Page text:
Rock & Pop: Paris Motel
Paris Motel, Kid Tempo and The Money
Tuesday, August 31st, 7:30 – 11pm, £5/£4
Water Rats, 328 Grays Inn Road, Kings Cross
0207 436 7211
Paris Motel Jumps Genres and Haunts Houses - Constructed by the well-versed hands of one-man-band Amy Mae, Paris Motel manages to somehow couple classical creepy Victorian plucking with whiny honky-tonk, groovy soul, and kitschy folk, which makes for a good guess as to what genre they won’t try and tackle.
PARIS MOTEL's RUDDY and intriguingly archaic sound – likely a product of fronter Mae’s formal music education -- winds in out of the whole album, popping up as a spindly background through tinkly piano, whispery backing vocals and pacifying strings. ‘Hello Paris Motel’, opens with chirping birds and tugging strings, followed by the wistful and raw ‘Fiona Viola’: an Air-esque track with a heartier beat and a less-corpse-like aura.
‘Beautiful Eyes’ and ‘I’m Onto You’ keep on Mae’s mod blonde wig but adds a large Texas belt buckle, making a sometimes-uncomfortable mix of rag, soul and honky. ‘Heavenly Times’ and ‘Marcelle and the Little Raspberry’ fit their respective descriptions, as Mae’s voice lifts to the late days of Ida and their charming singsong children albums.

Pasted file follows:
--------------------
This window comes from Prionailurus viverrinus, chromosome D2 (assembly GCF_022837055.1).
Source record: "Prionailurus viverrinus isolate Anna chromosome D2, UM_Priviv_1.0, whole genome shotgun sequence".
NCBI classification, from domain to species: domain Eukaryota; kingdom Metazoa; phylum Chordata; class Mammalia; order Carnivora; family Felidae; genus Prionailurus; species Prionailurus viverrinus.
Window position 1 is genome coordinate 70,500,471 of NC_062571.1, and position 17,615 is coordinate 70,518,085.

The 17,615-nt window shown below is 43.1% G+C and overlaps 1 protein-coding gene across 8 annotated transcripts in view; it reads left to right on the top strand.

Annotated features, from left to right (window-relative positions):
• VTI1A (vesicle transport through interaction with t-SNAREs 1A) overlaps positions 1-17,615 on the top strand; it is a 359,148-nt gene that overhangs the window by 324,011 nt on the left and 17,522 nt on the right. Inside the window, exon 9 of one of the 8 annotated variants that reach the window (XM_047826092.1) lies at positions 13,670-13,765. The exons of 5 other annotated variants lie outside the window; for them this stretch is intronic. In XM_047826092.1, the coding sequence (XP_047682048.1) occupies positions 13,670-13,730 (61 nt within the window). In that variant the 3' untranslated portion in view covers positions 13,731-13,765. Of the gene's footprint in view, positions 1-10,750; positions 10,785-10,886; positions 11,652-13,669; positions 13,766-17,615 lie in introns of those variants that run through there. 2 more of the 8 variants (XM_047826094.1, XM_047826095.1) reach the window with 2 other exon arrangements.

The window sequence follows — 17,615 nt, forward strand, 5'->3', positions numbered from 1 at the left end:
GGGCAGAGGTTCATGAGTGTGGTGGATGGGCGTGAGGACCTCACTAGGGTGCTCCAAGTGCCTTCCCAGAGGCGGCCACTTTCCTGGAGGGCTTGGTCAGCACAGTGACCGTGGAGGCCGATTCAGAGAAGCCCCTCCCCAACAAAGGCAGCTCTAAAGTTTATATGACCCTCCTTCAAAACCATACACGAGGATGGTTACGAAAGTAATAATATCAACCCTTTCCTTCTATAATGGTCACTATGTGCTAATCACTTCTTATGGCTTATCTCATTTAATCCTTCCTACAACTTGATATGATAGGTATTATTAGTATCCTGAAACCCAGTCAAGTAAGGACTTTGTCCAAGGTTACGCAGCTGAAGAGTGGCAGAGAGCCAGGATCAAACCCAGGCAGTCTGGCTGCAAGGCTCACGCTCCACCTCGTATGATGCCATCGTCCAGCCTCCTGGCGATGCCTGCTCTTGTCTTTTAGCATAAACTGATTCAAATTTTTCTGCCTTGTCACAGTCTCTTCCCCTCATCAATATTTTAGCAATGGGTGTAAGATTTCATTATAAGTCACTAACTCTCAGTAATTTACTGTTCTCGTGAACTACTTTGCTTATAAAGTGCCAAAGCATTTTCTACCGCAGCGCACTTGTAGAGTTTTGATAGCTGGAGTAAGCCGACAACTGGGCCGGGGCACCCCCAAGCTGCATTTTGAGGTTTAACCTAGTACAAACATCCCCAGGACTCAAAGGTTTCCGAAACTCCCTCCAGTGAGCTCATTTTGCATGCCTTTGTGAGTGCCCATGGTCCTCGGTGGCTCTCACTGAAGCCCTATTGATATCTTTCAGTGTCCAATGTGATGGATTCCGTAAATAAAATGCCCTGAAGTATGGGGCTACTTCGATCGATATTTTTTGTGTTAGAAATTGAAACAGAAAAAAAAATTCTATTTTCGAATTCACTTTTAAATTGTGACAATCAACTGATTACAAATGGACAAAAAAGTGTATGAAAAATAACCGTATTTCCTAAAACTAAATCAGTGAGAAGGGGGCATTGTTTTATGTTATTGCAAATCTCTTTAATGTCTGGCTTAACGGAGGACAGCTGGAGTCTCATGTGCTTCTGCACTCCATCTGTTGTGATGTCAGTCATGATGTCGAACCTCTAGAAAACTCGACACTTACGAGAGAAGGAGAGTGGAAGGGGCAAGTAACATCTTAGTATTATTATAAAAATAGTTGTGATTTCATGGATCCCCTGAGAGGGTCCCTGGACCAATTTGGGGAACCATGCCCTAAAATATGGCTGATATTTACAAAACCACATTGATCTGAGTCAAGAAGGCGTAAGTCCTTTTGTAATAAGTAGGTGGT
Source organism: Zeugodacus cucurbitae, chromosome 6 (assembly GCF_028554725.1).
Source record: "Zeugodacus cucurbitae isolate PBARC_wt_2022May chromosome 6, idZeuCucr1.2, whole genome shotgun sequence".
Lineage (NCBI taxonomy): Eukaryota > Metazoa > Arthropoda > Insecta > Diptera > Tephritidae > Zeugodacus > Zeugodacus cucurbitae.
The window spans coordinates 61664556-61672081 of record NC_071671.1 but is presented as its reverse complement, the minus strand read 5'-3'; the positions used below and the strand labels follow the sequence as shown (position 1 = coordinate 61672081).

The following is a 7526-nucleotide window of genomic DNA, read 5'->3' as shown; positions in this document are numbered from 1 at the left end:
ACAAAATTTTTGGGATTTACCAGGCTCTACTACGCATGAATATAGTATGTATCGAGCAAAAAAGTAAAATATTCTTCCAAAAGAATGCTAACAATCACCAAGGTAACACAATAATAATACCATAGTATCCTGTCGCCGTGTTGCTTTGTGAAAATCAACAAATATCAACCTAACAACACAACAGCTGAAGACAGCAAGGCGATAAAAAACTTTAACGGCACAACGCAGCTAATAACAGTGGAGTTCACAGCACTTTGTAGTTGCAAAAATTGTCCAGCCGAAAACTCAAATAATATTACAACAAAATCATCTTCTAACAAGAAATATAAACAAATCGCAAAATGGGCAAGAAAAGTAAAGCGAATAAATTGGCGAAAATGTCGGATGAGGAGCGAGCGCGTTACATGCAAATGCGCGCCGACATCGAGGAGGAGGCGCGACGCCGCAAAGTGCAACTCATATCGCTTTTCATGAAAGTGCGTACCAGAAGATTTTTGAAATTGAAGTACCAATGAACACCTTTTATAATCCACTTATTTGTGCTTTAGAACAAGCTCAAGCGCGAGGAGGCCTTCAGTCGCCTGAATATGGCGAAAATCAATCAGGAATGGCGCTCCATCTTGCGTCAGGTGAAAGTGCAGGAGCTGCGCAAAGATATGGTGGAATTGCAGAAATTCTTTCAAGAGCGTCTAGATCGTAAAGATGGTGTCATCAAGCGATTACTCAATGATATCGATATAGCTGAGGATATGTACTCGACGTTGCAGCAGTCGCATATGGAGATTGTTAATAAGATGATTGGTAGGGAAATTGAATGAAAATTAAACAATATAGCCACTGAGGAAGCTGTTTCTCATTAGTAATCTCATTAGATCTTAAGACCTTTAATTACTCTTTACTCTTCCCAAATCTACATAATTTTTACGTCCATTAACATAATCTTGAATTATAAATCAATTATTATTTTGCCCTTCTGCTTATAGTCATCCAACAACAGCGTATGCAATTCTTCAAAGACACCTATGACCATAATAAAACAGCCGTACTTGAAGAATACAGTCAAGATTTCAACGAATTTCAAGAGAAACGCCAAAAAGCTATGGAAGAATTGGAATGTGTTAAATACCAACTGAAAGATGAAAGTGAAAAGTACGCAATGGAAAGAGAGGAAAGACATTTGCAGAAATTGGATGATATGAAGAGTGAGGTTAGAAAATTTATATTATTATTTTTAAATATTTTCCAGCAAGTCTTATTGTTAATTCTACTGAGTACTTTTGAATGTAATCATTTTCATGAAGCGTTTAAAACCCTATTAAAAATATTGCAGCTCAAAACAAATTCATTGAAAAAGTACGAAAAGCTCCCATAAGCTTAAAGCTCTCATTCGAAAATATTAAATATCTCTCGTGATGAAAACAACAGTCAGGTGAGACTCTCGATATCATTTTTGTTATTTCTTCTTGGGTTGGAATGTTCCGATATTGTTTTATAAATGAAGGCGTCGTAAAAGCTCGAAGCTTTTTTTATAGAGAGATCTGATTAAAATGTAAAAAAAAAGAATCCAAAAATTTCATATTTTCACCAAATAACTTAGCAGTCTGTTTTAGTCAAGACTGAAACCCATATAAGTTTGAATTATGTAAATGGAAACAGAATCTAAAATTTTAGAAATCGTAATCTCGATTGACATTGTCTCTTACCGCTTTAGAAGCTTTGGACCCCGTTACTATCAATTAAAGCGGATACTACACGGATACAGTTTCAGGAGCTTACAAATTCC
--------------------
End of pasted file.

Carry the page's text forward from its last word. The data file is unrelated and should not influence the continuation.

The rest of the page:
Yet, the album struggles to fit interestingly enough into the sixties: ‘Harriet’s Kitchen’ is its Penny Lane, although Mae breaks into a few more evocative bridges with savoury strings, and ‘Sistine Chapel’ plods along to the yawning drawl of a soulless soul, save for a squeaky clarinet and someone’s incessant whistling.
Most notably on this album are the haunting ‘Maps’, when the album’s tempo shoots away from its dreamy beginnings and Mae’s voice gets down and dirty, the quiet and clever ‘Love Song for Jess,’ with it’s campy recorder hum, and the Sigur-Ros like ambling of ‘Goodbye Paris Motel,’ record crackling and overhead thunderstorm included.
Paris Motel’s genre jumping works for them: Mae’s habit for writing and playing nearly everything on the record is only reasonably expanded to playing every genre as well, and despite the album’s few shortfalls back into convention, it is obvious their stretching works – in this album and perhaps continuously, as their ability to do so bodes well for the future.
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